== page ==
Winners in harsh battle for Klamath River water claim their rights
Some southern Oregon ranchers will have to reduce or completely shut down irrigation in the parched Upper Klamath Basin this summer as a result of a historic assertion of water rights by other users in the region.
On Monday, several groups, including the Klamath Tribes and irrigators in the federal Klamath Project, made formal calls for water, asking Oregon to enforce rights they won earlier this year.
“Nobody should be surprised by the tribes making a call,” said Jeff Mitchell of the Klamath Tribal Water Team. “Everyone’s seen this day coming for a long, long time.”
“We’re in a drought, and we need to protect tribal treaty resources,” Mitchell said. “This is the only means we have.”
The Oregon tribes in March were granted the oldest water rights in the upper basin, which has been the scene of bitter battles among ranchers, tribes and salmon fishing interests. They compete for water from the Klamath River and its tributaries, which run from southern Oregon into Northern California.
The senior rights of farmers served by the U.S. Bureau of Reclamation’s Klamath Project were also recognized in the same legal adjudication process that granted the tribal rights. Those irrigators issued a separate call Monday, along with the U.S. Fish and Wildlife Service, which manages wildlife refuges in the basin.
Tom Paul, deputy director of the Oregon Water Resources Department, said a state water master was out in the field Monday examining water use and this week could start ordering junior rights holders to reduce or stop diversions.
“For the first time we have water rights that are enforceable,” he said.
Flows into the Upper Klamath Lake are only 40% of normal this year, reducing irrigation deliveries and flows vital for fish, including the endangered shortnose and Lost River suckers traditionally harvested by the tribes.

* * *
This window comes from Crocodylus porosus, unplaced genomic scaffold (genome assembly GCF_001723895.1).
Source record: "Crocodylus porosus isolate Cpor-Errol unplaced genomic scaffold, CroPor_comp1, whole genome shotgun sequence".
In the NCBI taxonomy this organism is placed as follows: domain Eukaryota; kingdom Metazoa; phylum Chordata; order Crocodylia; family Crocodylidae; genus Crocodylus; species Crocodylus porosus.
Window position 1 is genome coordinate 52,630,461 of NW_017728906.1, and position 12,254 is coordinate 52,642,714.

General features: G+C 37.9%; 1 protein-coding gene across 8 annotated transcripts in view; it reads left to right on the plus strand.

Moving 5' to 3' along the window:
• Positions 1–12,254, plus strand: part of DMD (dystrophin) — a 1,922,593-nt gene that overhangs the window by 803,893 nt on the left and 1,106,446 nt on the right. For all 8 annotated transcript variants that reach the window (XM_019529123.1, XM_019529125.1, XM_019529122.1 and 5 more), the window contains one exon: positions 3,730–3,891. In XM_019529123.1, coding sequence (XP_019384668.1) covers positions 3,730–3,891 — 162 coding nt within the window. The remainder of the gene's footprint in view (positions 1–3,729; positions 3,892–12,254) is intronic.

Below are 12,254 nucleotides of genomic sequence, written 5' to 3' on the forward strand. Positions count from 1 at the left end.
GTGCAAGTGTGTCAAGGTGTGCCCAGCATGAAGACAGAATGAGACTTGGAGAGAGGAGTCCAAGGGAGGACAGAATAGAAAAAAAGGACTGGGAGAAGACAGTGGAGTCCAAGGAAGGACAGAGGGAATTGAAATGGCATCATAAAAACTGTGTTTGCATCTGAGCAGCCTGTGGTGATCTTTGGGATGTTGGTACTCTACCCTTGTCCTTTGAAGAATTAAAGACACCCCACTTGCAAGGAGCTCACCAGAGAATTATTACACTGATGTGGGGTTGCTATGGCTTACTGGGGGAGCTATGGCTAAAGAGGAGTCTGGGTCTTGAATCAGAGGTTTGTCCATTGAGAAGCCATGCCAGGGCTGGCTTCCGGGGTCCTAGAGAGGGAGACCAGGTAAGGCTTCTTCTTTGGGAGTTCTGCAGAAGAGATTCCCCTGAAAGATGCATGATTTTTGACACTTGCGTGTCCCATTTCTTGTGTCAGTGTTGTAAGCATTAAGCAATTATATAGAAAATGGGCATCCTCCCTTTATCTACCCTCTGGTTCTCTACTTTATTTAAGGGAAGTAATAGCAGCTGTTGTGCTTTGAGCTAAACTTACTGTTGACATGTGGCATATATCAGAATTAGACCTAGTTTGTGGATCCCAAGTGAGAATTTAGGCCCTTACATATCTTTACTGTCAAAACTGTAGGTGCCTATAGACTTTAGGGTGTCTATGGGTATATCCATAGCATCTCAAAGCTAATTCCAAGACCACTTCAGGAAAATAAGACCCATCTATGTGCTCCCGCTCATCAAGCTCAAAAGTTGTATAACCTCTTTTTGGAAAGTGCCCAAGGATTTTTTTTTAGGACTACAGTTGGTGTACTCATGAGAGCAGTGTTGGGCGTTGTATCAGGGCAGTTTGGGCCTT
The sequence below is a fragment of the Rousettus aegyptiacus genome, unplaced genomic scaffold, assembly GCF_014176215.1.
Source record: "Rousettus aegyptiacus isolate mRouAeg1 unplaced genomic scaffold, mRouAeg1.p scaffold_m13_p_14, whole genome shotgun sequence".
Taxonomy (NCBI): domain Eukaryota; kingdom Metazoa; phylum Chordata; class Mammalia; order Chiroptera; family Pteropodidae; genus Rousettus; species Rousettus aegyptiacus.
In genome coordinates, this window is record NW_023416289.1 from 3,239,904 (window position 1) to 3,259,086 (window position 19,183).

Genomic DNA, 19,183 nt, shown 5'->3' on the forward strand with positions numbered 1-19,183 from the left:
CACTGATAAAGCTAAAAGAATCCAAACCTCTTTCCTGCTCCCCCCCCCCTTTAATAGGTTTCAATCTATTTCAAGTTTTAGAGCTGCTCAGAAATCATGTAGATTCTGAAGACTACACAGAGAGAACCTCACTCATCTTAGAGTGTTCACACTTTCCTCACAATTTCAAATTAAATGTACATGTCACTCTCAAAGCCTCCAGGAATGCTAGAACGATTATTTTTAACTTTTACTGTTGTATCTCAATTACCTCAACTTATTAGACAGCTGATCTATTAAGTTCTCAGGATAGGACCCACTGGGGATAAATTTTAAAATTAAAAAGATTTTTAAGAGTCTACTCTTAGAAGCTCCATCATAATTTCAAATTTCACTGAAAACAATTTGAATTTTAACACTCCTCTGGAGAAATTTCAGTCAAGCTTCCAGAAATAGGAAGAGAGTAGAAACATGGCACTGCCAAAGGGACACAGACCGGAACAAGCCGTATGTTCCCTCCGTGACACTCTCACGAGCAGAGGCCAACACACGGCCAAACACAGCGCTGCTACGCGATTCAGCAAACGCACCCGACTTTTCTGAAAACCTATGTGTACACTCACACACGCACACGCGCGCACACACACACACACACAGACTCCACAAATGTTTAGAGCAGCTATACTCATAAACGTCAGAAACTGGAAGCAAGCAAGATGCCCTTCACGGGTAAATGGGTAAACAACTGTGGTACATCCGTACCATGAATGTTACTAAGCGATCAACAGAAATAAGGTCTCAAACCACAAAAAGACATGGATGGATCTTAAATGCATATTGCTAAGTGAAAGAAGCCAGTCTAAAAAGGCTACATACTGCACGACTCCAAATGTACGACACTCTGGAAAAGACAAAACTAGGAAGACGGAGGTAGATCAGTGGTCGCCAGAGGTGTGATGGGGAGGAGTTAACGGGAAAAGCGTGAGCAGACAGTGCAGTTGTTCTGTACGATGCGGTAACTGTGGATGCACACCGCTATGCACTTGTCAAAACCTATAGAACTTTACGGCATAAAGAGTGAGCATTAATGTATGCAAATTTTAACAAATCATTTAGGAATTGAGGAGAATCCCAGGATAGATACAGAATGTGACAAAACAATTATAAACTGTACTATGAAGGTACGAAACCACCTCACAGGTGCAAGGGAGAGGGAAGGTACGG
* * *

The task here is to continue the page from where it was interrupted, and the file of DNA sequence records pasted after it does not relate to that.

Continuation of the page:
It is unclear how many ranchers and other holders of junior water rights will be affected or how much water they will have to give up this season to meet the needs of senior rights holders.
Most of those potentially affected are cattle ranchers who use the water to irrigate pasture. If they have land outside the upper basin, they could move their livestock there.
For others, the effects could be devastating, said Danette Watson of the Upper Klamath Water Users Assn., which represents about half the irrigators in the upper basin.
The water calls are likely to heighten tensions in the region. They may also increase pressure on Congress to act on a basin restoration agreement that calls for the removal of four hydropower dams on the Klamath to restore salmon runs and spells out irrigation deliveries.
The 2010 agreement, which was supposed to put an end to the region’s water feuds, has run into opposition from conservationists and local politicians.
“I’m hoping it’s a kind of a wake-up call,” Watson said, adding that if the agreement were in place, the cutbacks under the water call would not be as severe.
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